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Context of Repetitive and Stereotyped Behaviors in Young Children with Autism Spectrum Disorders

Title: The Context of Repetitive and Stereotyped Behaviors in Young Children with Autism Spectrum Disorders: Exploring Triggers and Functions.
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Name(s): Barber, Angela B., author
Wetherby, Amy M., professor directing dissertation
Schatschneider, Chris, outside committee member
Woods, Juliann, committee member
Stierwalt, Julie A. G., committee member
School of Communication Science and Disorders, degree granting department
Florida State University, degree granting institution
Type of Resource: text
Genre: text
Issuance: monographic
Date Issued: 2008
Publisher: Florida State University
Place of Publication: Tallahassee, Florida
Physical Form: computer
Physical Form: online resource
Extent: 1 online resource
Language(s): English
Abstract/Description: Repetitive and stereotyped behaviors (RSB) are an early diagnostic feature of autism spectrum disorders (ASD). However, few studies have systematically examined the context and functions of RSB in young children with ASD. This study examined five object placement triggers, a dichotomous regulation measure, and nine function categories of RSB demonstrated by children between 18 and 24 months of age with ASD (n = 55), compared to children with developmental delay in which ASD had been ruled out (DD; n = 22), typical development matched groupwise on chronological age (TDCA; n = 37), and typical development matched groupwise on mental age (TDMA; n = 47). Measures were coded from video recorded behavior samples during the Communication and Symbolic Behavior Scales Developmental Profile (Wetherby & Prizant, 2002) using Noldus Pro® Observer software. Group differences between object placement, emotional regulation, and functions of RSB were explored. Findings revealed that children with ASD demonstrated lower proportions of well regulated behavior during episodes of RSB with large effect sizes compared to children with DD, TDCA, and TDMA. Based on effect sizes, similar object placement and function profiles were demonstrated across groups, particularly between the ASD and TD groups. Occupying self was the most common function of RSB across groups. Children with ASD demonstrated more RSB for object focused functions than the TD groups and fewer RSB for functions related to the meaningful use of objects than children in the DD and TDCA groups. These findings offer a framework to assess the function of RSB that may contribute to intervention decision-making.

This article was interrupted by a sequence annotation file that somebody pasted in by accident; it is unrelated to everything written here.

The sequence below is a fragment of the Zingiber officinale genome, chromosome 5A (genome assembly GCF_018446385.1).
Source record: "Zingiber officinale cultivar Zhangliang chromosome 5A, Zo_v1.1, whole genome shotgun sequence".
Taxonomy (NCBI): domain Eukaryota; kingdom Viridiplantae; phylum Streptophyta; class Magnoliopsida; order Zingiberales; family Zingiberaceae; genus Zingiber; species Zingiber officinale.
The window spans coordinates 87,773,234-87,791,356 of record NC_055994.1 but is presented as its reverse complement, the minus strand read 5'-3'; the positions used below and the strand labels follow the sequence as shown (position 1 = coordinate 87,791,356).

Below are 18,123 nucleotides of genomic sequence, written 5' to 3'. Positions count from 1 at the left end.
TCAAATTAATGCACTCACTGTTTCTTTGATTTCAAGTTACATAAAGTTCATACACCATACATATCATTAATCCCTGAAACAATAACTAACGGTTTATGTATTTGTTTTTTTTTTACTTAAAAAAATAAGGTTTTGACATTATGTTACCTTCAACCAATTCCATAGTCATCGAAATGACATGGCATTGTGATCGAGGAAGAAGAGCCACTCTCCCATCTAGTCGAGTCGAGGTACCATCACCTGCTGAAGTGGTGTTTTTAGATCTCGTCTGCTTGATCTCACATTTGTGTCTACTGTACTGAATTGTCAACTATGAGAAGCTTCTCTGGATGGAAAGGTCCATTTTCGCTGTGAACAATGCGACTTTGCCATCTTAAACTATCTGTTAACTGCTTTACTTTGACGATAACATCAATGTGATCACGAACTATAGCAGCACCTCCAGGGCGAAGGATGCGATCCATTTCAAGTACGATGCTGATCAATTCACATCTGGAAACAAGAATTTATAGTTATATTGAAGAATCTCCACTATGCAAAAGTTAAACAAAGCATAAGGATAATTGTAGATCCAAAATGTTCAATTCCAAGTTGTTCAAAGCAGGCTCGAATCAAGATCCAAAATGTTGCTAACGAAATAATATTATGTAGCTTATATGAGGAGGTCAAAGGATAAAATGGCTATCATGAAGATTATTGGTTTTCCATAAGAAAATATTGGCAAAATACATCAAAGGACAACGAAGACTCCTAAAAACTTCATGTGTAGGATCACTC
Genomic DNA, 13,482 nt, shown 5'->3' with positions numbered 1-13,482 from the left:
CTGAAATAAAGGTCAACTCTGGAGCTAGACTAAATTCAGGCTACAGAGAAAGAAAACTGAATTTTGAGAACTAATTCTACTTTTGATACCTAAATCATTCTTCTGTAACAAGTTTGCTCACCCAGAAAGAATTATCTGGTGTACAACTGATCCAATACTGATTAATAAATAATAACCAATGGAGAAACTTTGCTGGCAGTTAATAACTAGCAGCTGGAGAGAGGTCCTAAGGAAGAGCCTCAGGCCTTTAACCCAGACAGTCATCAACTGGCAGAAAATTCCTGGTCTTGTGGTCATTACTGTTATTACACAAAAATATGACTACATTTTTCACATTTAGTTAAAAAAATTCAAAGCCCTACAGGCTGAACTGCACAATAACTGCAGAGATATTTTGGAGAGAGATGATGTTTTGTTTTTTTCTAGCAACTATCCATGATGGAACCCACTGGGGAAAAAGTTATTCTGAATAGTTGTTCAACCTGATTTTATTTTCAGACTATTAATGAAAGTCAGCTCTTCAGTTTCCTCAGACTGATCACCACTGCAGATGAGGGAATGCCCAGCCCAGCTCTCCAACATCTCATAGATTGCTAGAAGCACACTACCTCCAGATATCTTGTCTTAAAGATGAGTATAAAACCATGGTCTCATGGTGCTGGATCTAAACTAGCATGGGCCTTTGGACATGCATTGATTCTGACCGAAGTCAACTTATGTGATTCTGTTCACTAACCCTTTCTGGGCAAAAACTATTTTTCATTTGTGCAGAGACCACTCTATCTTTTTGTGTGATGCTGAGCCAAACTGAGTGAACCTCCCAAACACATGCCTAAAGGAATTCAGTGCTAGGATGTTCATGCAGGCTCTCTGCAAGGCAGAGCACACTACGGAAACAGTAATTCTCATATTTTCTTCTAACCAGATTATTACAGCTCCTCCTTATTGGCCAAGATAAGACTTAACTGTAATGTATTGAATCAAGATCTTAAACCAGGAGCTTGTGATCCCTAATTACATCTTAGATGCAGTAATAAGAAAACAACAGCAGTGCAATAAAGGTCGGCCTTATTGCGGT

Identifier: FSU_migr_etd-1054 (IID)
Submitted Note: A Dissertation Submitted to the Department of Communication Disorders in Partial Fulfillment of the Requirements for the Degree of Doctor of Philosophy.
Degree Awarded: Summer Semester, 2008.
Date of Defense: June 5, 2008.
Keywords: Autism Spectrum Disorders, Repetitive Behaviors, Early Identification
Bibliography Note: Includes bibliographical references.
Advisory committee: Amy M. Wetherby, Professor Directing Dissertation; Chris Schatschneider, Outside Committee Member; Juliann Woods, Committee Member; Julie A. G. Stierwalt, Committee Member.
Subject(s): Children
Child psychology
Persistent Link to This Record: http://purl.flvc.org/fsu/fd/FSU_migr_etd-1054
Owner Institution: FSU

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Barber, A. B. (2008). The Context of Repetitive and Stereotyped Behaviors in Young Children with Autism Spectrum Disorders: Exploring Triggers and Functions. Retrieved from http://purl.flvc.org/fsu/fd/FSU_migr_etd-1054